Tonight I’m roaming the web for news about the Republican National Convention. That’s how I came across this article. It made me think of a verse I just read in book of Matthew.
“And if the light you think you have is actually darkness, how deep that darkness is!” (Matthew 6:23 NLT)
It’s worth a full read but if time isn’t permitting at least read the following excerpt.
(CNN) — Last week, Republicans and Democrats alike chastised U.S. Rep. Todd Akin for coming up with a highly troubling reference to “legitimate rape,” implying that not all rapes were unjustified, like say when a married man forces his wife to have sex. Akin has since corrected himself and said he opposes only “forcible rape.” Critics point out that there is only one kind of rape — a violent one. Rape is, by definition, a form of aggravated assault.
Opinion: Rape can make you pregnant. Period.
What all the very justifiable media hoopla ignores is that Akin’s view of rape is far from unique. It follows that the educational agenda we all face is much greater and more challenging than setting straight one congressman who claims that he is suffering from a mild case of foot-in- the-mouth disease.
The extent to which young people do not get what rape means has changed little over the years.
Amitai Etzioni. According to statistics in the 1988 book, “I Never Called It Rape,” by Robin Warshaw, 84% of college men who committed rape claimed that what they had done was not, in fact, rape. One in 15 male students reported that they raped someone or attempted to do so in the preceding year. And “nearly one third of college men said they were likely to have sex with an unwilling partner if they thought they could get away with it.”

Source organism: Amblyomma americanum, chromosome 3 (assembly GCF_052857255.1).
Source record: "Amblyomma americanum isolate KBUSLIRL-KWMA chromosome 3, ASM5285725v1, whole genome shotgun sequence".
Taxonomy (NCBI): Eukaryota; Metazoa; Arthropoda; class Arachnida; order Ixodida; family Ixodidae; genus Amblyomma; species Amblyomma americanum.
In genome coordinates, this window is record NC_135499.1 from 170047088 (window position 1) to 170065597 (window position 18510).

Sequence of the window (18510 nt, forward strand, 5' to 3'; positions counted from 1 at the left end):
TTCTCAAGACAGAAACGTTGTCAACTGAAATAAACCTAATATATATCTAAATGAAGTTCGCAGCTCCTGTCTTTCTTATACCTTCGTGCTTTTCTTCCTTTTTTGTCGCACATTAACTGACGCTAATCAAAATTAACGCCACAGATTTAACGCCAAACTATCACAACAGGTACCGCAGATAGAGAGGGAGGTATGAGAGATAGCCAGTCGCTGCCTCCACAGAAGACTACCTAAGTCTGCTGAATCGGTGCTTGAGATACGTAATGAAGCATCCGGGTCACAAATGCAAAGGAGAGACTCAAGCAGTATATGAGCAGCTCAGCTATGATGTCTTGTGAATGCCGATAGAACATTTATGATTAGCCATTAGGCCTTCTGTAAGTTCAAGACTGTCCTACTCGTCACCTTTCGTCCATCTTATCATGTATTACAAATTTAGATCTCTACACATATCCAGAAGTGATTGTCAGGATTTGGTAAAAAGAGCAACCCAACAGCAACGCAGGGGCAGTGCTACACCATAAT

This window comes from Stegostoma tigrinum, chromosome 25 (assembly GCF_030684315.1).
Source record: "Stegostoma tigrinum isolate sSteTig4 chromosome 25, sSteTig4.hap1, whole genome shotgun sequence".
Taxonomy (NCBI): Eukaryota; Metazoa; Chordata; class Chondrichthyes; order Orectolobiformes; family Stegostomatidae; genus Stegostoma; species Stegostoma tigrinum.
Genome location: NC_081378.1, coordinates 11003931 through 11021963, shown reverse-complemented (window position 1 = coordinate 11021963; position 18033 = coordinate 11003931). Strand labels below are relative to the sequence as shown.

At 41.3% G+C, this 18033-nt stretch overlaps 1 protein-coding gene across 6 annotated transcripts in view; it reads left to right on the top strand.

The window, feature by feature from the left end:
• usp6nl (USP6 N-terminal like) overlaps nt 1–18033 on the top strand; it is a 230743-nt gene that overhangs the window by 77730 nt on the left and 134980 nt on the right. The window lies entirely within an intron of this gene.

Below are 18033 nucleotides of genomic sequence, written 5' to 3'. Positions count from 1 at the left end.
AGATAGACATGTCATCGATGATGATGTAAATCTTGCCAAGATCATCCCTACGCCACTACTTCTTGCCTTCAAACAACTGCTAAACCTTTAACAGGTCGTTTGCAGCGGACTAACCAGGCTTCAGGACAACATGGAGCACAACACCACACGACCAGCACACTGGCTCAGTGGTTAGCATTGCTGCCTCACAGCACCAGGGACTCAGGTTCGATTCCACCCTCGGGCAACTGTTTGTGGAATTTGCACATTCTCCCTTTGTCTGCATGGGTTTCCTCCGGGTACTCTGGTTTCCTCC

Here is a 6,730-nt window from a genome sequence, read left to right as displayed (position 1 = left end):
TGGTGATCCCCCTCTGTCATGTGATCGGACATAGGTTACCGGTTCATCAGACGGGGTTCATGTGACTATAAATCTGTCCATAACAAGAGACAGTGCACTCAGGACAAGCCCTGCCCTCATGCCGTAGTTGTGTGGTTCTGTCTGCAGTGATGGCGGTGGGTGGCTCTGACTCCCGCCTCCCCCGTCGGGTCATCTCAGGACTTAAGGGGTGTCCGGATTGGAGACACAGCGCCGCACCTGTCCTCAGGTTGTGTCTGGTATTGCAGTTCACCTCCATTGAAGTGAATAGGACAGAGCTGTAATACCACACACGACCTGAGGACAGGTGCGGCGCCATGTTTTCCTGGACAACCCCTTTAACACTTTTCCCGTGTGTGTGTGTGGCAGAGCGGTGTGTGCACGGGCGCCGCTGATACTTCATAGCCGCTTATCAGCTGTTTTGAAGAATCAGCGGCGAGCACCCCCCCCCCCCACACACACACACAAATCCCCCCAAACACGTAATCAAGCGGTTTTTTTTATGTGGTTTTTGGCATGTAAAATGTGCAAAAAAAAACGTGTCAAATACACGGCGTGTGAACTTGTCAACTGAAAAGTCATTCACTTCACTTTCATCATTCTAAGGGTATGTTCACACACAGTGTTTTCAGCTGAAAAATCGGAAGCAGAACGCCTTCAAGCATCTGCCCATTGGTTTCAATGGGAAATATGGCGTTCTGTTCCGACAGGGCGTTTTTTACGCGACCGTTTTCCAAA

A more recent study published in the Journal of Social and Clinical Psychology in 1998 asked students to what extent it was acceptable for a man to verbally pressure or force a date to have sexual intercourse. The responses show that 17% of men considered that using force was an acceptable strategy to get their way.
Shocked? I wish I could say I was but I am not. I remember a conversation I had with some high school boys about rape. I shared a “hypothetical” situation of a young girl drunk at a party and raped while passed out. The boys response? Some hemming and hawing about whether or not that was really a rape. I won’t go into their justifications, they were similar to what is in this article, but I did decide to turn the tables on them.
I asked if they would offer up the same justifications in a different hypothetical situation. This hypothetical? A gay man is at a party, he has the hots for you. You get drunk and pass out. Does he have the right to take advantage of you, rape you? I said it more graphically than I’m telling you. I know, I know, I admit it was a bit crass. But I wanted to give them a very graphic picture that would seer into their minds. I wanted them to have that picture at the next party. I wanted them to have that picture when they saw a girl passed out. I wanted them to have that picture so there would be no doubt it’s rape. IT’S RAPE.
The boys I spoke to squirmed at the my new hypothetical. I care for these boys and I want to help these boys get “what these boys didn’t get about rape.”
Women, it’s time we start talking to our boys about rape so they can get it.